Weekly Fintech Focus

  • The CFPB terminates a no-action letter with an AI credit underwriter.
  • A CFPB circular confirms that AI underwriting models are subject to anti-discrimination laws including adverse action notices.
  • BNPL companies and credit bureaus face urging by the CFPB to properly report consumer information.
  • The CFPB launches an initiative to improve customer service at big banks.

The CFPB Terminates AI Credit Underwriting No-Action Letter

On June 8, 2022, the Consumer Financial Protection Bureau (CFPB) issued an order terminating a no-action letter (NAL) that the CFPB had originally granted to lending platform Upstart Network, Inc. (Upstart), in 2017 (the CFPB’s first-ever NAL) and subsequently renewed in November 2020 for a three-year term.

Under the CFPB’s NAL Policy, a person can apply for no-action treatment on a new product or service that offers the potential for significant consumer benefit where there is uncertainty about how the CFPB would apply specific provisions of law. A grant of no-action treatment signifies that the CFPB has no present intent to initiate supervisory or enforcement action against the recipient with respect to the subject of the NAL.

The CFPB’s termination of the Upstart NAL is the latest in a series of actions by the CFPB that have raised questions about the future of its NAL Policy. The following timeline briefly summarizes these events:

  • In 2017, Upstart requested a NAL from the CFPB to clarify that Upstart’s credit underwriting model, which involved proprietary applications of artificial intelligence and machine learning to supplement traditional credit scoring methodologies, did not present a violation of the Equal Credit Opportunity Act (ECOA) and Regulation B. The CFPB granted Upstart’s request, making Upstart the first entity to receive no-action treatment under the CFPB’s then-new NAL Policy.
  • On November 30, 2020, the CFPB renewed Upstart’s NAL for another three years. The terms and conditions of the NAL required Upstart to notify the CFPB of significant changes to Upstart’s model.
  • On April 13, 2022, Upstart notified the CFPB that it intended to add new variables to its underwriting and pricing model. According to the CFPB’s June 8 termination order, CFPB staff requested more time to review Upstart’s proposal.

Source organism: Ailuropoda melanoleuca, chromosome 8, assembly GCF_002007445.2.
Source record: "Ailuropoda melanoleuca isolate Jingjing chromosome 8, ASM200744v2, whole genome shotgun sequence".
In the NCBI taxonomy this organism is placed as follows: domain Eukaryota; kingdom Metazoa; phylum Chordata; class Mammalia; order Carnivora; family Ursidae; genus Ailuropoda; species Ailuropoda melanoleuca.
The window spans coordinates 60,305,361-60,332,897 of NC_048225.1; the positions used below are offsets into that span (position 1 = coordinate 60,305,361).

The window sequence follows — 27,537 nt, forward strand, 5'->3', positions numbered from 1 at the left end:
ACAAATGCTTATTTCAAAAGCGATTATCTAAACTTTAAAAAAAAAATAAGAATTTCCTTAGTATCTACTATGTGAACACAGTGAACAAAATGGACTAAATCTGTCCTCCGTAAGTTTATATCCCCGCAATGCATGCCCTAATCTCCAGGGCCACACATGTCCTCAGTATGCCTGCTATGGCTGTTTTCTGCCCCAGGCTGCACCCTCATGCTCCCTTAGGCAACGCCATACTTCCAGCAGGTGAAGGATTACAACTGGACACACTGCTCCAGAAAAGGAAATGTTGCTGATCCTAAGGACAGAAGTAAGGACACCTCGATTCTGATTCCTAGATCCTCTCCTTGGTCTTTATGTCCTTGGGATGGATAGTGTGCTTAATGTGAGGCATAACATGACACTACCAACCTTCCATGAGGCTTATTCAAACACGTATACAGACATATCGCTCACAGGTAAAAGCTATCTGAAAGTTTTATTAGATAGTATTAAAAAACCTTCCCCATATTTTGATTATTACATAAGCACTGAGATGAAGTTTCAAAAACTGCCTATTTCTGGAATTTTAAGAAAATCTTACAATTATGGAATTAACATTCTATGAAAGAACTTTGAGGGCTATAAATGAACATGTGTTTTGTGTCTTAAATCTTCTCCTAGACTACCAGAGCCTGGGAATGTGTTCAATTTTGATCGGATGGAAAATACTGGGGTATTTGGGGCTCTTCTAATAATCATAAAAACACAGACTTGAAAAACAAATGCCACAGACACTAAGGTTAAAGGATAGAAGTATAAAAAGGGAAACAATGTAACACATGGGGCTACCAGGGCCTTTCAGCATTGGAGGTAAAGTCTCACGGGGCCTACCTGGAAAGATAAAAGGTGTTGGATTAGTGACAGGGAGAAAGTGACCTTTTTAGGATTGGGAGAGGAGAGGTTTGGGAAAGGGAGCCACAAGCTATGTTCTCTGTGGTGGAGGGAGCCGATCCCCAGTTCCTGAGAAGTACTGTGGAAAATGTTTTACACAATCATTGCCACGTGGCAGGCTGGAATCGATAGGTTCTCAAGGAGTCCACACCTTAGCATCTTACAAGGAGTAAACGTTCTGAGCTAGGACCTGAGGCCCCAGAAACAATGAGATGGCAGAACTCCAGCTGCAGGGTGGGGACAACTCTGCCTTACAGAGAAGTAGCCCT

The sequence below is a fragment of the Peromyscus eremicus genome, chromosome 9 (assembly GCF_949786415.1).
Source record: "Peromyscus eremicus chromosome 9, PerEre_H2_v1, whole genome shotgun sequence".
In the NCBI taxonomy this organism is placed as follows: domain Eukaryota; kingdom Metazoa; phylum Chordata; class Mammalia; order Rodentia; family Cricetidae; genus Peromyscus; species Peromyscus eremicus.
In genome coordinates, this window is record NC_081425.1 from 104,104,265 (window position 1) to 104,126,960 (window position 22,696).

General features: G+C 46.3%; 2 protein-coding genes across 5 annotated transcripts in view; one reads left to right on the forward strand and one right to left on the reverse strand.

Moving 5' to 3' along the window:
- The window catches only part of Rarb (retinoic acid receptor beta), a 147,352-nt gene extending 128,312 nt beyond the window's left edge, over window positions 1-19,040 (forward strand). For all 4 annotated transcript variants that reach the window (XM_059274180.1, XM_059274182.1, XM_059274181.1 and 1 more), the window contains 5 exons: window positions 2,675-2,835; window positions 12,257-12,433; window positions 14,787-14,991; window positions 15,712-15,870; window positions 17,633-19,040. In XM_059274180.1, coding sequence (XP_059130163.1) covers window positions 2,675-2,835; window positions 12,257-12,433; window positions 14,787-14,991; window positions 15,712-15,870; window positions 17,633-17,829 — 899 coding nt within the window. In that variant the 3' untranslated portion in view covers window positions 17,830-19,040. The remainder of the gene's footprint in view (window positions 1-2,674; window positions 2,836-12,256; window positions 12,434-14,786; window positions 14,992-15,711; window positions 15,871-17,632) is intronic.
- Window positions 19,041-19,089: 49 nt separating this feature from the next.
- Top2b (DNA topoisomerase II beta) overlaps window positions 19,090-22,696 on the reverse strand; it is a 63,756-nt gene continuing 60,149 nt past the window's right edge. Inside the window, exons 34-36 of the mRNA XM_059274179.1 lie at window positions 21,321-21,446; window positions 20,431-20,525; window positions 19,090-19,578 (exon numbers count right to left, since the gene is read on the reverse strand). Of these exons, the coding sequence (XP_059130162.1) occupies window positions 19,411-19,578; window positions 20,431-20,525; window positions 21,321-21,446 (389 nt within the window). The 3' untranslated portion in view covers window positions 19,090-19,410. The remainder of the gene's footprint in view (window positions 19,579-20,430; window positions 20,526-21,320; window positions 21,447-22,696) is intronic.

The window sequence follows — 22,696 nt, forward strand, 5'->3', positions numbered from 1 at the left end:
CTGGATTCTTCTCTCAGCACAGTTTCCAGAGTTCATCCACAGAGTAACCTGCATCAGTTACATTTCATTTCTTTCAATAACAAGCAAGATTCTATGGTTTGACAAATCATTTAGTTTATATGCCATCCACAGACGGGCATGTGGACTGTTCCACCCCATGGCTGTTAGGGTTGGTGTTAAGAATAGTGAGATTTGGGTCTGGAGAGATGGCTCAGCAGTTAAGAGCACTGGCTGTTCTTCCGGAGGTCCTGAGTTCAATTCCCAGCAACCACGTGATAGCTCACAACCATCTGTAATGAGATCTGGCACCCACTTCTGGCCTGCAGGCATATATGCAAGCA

• On May 24, 2022, the CFPB announced that it was replacing its Office of Innovation (which processed the applications for NALs) and its Project Catalyst (another initiative designed to encourage innovation) with a new Office of Competition and Innovation. The CFPB’s press release stated that “[a]fter a review of these programs, the agency concludes that the initiatives proved to be ineffective and that some firms participating in these programs made public statements indicating that the Bureau had conferred benefits upon them that the Bureau expressly did not.”
  • On May 27, 2022, according to the CFPB’s termination order, Upstart requested that the CFPB modify the NAL to reduce its term from 36 months to 18 months, meaning that it would terminate three days later on May 30, 2022.
  • On June 8, 2022, the CFPB announced that it had issued the order to terminate Upstart’s inclusion on its list of approved NALs.

A CFPB Circular Confirms Anti-Discrimination Laws Apply to Algorithms

The CFPB has issued a circular confirming that federal anti-discrimination law requires explanations of specific reasons for denying credit applications or taking other adverse actions against applicants. The circular warns companies using algorithmic decision engines (or AI engines) that a “black-box model” for lending decisions does not absolve the company from explaining adverse actions to applicants as required by law. The agency warns that with some black-box models, users and developers may not be able to know the reasoning behind the model’s outputs, which could result in companies being unable to meet the ECOA’s adverse action notice requirements. The ECOA and Regulation B require a creditor to provide notice when it takes an adverse action against an applicant, explaining with specific and accurate reasons why the creditor took such action. If the creditor is using technology that does not enable the creditor to explain its decision-making process, then the creditor will not be able to comply with law. In short, complexity, opacity, or time in the market will not be considered excuses for failure to meet a creditor’s adverse action notice requirements.